Widener Law has violated its goals and principles by prosecuting Connell for his protected expression. It is neither “discrimination” nor “harassment” to use relevant hypotheticals in class, to provide one’s students with professional explanations of legal cases both in and out of class, or to use terms like “black folks” and “honey,” even if these allegations were true.
For example, President Barack Obama has used the term “black folks.” The first African-American to earn a doctorate at Harvard, W. E. B. Du Bois, used the term in his classic work The Souls of Black Folk as well as The Gift of Black Folk and Black Folk, Then and Now. In the past month, the term “black folks” has been used by columnist Arlene Jones in the Austin Weekly News, columnist Charing Ball in The Atlanta Post, scholar Boyce Watkins at the website thyblackman.com, and many others. It is a ubiquitous term that has no necessary relationship to discriminatory or harassing behavior.
Furthermore, the use of recognizable names in law school hypotheticals is a common practice among law professors. For example, prominent law professor Orin Kerr wrote on February 16, 2011, on the highly regarded law blog The Volokh Conspiracy:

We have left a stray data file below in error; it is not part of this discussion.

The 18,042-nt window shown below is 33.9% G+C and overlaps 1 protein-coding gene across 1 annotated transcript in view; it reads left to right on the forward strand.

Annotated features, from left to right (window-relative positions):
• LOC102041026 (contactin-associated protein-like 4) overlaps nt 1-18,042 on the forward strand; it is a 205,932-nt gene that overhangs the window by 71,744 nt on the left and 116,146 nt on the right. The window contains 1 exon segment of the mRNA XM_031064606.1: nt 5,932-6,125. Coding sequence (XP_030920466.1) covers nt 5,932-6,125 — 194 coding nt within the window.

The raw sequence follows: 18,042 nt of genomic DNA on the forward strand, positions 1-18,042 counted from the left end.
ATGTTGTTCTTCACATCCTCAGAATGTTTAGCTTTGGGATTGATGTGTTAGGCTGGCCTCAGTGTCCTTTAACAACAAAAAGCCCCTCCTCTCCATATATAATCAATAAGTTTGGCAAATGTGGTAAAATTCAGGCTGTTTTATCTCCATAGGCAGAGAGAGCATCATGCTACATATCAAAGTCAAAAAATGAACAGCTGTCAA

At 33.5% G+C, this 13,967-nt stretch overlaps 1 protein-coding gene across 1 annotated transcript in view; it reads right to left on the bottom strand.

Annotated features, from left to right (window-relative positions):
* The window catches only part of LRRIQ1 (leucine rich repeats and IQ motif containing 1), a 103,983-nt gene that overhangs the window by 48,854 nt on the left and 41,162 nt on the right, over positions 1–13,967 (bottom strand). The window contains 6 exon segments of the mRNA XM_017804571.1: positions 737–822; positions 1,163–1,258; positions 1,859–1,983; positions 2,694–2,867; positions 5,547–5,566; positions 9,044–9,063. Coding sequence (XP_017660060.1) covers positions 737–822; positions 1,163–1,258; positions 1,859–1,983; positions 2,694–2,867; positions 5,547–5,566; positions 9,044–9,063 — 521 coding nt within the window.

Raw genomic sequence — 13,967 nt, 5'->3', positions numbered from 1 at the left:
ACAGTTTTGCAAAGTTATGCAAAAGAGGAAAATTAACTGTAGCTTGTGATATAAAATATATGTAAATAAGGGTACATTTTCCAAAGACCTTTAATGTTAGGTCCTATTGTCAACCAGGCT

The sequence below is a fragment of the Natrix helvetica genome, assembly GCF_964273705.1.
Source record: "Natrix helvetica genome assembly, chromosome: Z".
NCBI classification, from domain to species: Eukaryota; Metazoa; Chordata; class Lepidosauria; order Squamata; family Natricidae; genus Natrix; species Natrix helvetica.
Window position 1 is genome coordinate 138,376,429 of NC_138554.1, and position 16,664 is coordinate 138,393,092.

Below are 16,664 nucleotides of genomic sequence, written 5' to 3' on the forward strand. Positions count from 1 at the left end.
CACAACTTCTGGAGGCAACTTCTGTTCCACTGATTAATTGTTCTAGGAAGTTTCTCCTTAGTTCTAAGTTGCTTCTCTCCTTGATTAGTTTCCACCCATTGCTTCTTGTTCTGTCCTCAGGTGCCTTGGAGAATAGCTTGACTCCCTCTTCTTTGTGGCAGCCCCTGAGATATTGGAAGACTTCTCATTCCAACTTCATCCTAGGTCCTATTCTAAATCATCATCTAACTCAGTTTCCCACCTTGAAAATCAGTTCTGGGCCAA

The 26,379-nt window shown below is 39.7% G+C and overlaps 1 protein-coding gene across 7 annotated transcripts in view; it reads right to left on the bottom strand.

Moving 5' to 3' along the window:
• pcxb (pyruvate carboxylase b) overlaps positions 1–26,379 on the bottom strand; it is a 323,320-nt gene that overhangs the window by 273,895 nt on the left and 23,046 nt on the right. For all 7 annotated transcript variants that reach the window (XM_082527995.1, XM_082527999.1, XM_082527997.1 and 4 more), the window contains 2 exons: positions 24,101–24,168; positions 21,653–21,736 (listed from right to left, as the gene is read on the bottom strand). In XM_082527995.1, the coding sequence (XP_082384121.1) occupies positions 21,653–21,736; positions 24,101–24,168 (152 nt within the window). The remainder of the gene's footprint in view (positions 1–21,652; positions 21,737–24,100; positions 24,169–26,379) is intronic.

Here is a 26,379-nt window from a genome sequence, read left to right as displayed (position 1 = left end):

One of the common ways that law professors keep students mildly entertained in class is by posing hypotheticals involving their professors and the Dean. [...] If A kills B out of revenge, that’s just a boring hypothetical. But if the hypo involves the students’ Torts Professor killing the Dean out of revenge [...] well, that’s serious entertainment. It may seem a bit morbid at first. But it’s the opposite, I think. Putting Professors or the Dean in the place of real criminals and real victims makes the scenario so absurd that it adds a bit of levity to what is otherwise a very depressing topic. As a result, it’s a common tool Criminal Law professors use when teaching first-year students the basic doctrines of criminal law. I suppose over the years I’ve murdered pretty much every 1st-year teacher—and certainly all my Deans—and they’ve all murdered me, too. (All during in-class hypos, mind you.)